A law passed by both houses of the parliament at the end of August limits the maximum liability of compensation claims from people or businesses affected by a nuclear accident in India.
Although The Civil Liability for Nuclear Damage Bill affirms that operators are exclusively liable to pay out (except in case of major disaster, war or terrorism, in which case the central government assumes responsibility), it does allow operators the right to seek recourse to suppliers in case of defects or 'sub-standard services'. The latter point appears to have proved particularly controversial, according to media reports, because it might leave an international contractor vulnerable to punitive lawsuits.
The law sets the maximum operator liability for any single nuclear incident at a reactor greater than 10MW in power at Rs 1500 Cr ($322 million), according to the text of the law. An incident at a spent fuel reprocessing plant is capped at Rs 300 Cr ($64 million). Incidents during transport, at other fuel cycle plants and at research reactors below 10MW are capped at Rs 100 Cr ($21 million). The maximum amount of liability for each incident is the Rupee equivalent of 300 million International Monetary Fund special drawing rights ($300 million). The legislation expects that operators will take out insurance to cover the risk.
After paying compensation, operators have the right of recourse to suppliers or other parties in three cases: when the right is written into a contract, when the damage is caused by a malicious individual, and "where the nuclear incident resulted as consequence of act of supplier or his employee, which includes supply of equipment or material with patent or latent defects or sub-standard services."
In a prepared statement, the Federation of Indian Chambers of Commerce & Industry cautiously welcomed the bill. Although it praised the bipartisan approach to the bill, it said that it hopes a 'pragmatic approach' would be followed by the government in implementing the bill 'to ensure that the Indian manufacturing industry has a commercially viable option of participating' in the nuclear industry.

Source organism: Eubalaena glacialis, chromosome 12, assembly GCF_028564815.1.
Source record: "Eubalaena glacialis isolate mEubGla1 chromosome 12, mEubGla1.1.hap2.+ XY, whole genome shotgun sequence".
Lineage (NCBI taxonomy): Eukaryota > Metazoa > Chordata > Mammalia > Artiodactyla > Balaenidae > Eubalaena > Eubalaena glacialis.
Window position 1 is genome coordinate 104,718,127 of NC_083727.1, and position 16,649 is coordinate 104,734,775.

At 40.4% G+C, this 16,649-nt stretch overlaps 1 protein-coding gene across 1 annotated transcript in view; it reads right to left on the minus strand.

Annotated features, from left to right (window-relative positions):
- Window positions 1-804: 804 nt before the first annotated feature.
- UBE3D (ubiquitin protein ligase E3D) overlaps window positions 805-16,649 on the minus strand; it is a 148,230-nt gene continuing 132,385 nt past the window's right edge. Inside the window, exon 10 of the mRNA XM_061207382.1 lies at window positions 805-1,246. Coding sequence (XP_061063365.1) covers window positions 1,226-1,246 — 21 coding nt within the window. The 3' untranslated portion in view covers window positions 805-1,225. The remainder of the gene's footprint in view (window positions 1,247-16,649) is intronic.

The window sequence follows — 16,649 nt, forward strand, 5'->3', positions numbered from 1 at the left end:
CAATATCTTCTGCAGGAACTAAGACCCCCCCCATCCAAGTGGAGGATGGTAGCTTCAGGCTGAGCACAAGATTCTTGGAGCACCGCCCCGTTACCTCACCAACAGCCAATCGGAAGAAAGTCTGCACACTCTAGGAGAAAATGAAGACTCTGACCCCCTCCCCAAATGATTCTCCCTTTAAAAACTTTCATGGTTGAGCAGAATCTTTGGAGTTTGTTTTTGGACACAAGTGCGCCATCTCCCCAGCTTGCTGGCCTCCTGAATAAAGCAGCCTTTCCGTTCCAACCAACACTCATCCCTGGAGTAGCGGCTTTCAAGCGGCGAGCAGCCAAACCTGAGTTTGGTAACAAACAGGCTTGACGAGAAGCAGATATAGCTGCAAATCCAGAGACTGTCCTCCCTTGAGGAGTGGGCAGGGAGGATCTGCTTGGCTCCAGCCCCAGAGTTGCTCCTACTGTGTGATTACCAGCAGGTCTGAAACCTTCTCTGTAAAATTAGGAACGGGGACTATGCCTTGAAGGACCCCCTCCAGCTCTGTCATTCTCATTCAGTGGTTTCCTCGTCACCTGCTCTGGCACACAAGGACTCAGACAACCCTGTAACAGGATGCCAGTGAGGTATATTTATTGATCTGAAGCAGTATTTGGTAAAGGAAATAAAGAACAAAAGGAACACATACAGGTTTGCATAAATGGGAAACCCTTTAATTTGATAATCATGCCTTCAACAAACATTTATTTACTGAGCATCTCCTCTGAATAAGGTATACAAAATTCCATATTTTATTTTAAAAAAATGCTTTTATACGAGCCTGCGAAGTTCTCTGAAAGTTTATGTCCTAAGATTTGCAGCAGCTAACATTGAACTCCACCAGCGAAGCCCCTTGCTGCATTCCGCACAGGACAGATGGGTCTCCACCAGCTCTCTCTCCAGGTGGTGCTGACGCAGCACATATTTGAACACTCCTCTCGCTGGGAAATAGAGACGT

It also said that it also seeks the formulation of a public-private partnership model that would unbundle the risk of the participation of Indian industry small, medium and large [companies] to reach the goal of attaining 63000 MWe by 2032.
The legislation would also set up a system of compensation commissioners, or a commission, which would adjudicate claims and has the power to summon witnesses and suborn documents. Claims would expire if they were not made within 10 years in the case of property damage, or 20 years in case of injury, from the date of occurrence.
If a company is involved, the legislation targets those who were directly in charge of, and responsible to, the company for conduct of business. It also says that if senior executives can be proven to be complicit, can be found guilty as well.
Related ArticlesGundremmingen B launches modernisation programme Germany to discuss life extensions by the summer Nuclear power – is it too big and remote to be accepted? Germany's opposition calls for referendum on nuclear future German life extension agreed RWE appeals against Biblis shutdown